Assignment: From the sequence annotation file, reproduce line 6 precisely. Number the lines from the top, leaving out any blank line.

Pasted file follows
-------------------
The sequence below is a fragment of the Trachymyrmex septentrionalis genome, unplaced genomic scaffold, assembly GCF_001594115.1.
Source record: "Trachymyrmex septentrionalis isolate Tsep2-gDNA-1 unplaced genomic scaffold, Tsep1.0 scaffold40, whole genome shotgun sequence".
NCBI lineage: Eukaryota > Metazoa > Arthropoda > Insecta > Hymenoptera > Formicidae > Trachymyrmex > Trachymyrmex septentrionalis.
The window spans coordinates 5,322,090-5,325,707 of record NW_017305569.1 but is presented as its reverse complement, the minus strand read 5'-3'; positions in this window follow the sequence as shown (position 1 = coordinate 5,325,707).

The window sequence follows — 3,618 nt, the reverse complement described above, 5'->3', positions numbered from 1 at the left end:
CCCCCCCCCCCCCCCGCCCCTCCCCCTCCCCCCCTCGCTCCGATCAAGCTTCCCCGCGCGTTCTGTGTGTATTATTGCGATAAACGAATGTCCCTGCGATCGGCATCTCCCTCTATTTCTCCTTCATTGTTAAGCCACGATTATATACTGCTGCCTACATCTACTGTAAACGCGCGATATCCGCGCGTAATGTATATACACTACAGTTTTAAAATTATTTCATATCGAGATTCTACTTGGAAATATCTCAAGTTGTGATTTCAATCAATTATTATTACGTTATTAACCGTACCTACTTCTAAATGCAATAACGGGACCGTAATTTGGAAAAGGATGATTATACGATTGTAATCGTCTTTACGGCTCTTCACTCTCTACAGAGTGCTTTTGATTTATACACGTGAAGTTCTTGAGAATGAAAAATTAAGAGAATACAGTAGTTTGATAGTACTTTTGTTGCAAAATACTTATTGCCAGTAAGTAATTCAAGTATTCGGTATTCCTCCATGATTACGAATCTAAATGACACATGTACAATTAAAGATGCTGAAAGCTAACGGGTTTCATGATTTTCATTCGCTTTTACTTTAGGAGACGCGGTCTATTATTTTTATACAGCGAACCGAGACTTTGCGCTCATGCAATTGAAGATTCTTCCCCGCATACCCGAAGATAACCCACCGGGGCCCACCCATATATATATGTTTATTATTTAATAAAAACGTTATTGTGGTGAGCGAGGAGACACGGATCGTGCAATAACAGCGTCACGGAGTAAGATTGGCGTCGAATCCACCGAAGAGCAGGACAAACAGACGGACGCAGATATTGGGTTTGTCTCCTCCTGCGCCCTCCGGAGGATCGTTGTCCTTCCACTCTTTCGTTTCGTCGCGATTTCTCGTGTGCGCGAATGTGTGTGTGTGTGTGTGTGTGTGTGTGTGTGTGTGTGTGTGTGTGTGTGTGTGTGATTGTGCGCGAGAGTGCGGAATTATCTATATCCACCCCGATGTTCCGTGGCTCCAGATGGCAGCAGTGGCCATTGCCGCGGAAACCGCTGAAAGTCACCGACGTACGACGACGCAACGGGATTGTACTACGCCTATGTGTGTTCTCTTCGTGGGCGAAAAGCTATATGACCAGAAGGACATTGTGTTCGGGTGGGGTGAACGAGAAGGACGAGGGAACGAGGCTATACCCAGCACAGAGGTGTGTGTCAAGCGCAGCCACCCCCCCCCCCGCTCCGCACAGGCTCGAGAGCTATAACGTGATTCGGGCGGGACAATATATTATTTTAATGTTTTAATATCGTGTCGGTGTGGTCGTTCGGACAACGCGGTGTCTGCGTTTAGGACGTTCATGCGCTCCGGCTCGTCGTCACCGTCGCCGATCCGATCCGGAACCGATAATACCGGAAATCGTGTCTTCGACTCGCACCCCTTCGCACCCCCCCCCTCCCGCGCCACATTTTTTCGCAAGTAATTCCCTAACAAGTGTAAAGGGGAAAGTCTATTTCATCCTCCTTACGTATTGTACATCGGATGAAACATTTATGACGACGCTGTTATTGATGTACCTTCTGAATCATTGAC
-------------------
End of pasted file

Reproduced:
CCCCCCCCCCCCCCCGCCCCTCCCCCTCCCCCCCTCGCTCCGATCAAGCTTCCCCGCGCGTTCTGTGTGTATTATTGCGATAAACGAATGTCCCTGCGATCGGCATCTCCCTCTATTTCTCCTTCATTGTTAAGCCACGATTATATACTGCTGCCTACATCTACTGTAAACGCGCGATATCCGCGCGTAATGTATATACACTACAGTTTTAAAATTATTTCATATCGAGATTCTACTTGGAAATATCTCAAGTTGTGATTTCAATCAATTATTATTACGTTATTAACCGTACCTACTTCTAAATGCAATAACGGGACCGTAATTTGGAAAAGGATGATTATACGATTGTAATCGTCTTTACGGCTCTTCACTCTCTACAGAGTGCTTTTGATTTATACACGTGAAGTTCTTGAGAATGAAAAATTAAGAGAATACAGTAGTTTGATAGTACTTTTGTTGCAAAATACTTATTGCCAGTAAGTAATTCAAGTATTCGGTATTCCTCCATGATTACGAATCTAAATGACACATGTACAATTAAAGATGCTGAAAGCTAACGGGTTTCATGATTTTCATTCGCTTTTACTTTAGGAGACGCGGTCTATTATTTTTATACAGCGAACCGAGACTTTGCGCTCATGCAATTGAAGATTCTTCCCCGCATACCCGAAGATAACCCACCGGGGCCCACCCATATATATATGTTTATTATTTAATAAAAACGTTATTGTGGTGAGCGAGGAGACACGGATCGTGCAATAACAGCGTCACGGAGTAAGATTGGCGTCGAATCCACCGAAGAGCAGGACAAACAGACGGACGCAGATATTGGGTTTGTCTCCTCCTGCGCCCTCCGGAGGATCGTTGTCCTTCCACTCTTTCGTTTCGTCGCGATTTCTCGTGTGCGCGAATGTGTGTGTGTGTGTGTGTGTGTGTGTGTGTGTGTGTGTGTGTGTGTGTGTGTGTGATTGTGCGCGAGAGTGCGGAATTATCTATATCCACCCCGATGTTCCGTGGCTCCAGATGGCAGCAGTGGCCATTGCCGCGGAAACCGCTGAAAGTCACCGACGTACGACGACGCAACGGGATTGTACTACGCCTATGTGTGTTCTCTTCGTGGGCGAAAAGCTATATGACCAGAAGGACATTGTGTTCGGGTGGGGTGAACGAGAAGGACGAGGGAACGAGGCTATACCCAGCACAGAGGTGTGTGTCAAGCGCAGCCACCCCCCCCCCCGCTCCGCACAGGCTCGAGAGCTATAACGTGATTCGGGCGGGACAATATATTATTTTAATGTTTTAATATCGTGTCGGTGTGGTCGTTCGGACAACGCGGTGTCTGCGTTTAGGACGTTCATGCGCTCCGGCTCGTCGTCACCGTCGCCGATCCGATCCGGAACCGATAATACCGGAAATCGTGTCTTCGACTCGCACCCCTTCGCACCCCCCCCCTCCCGCGCCACATTTTTTCGCAAGTAATTCCCTAACAAGTGTAAAGGGGAAAGTCTATTTCATCCTCCTTACGTATTGTACATCGGATGAAACATTTATGACGACGCTGTTATTGATGTACCTTCTGAATCATTGAC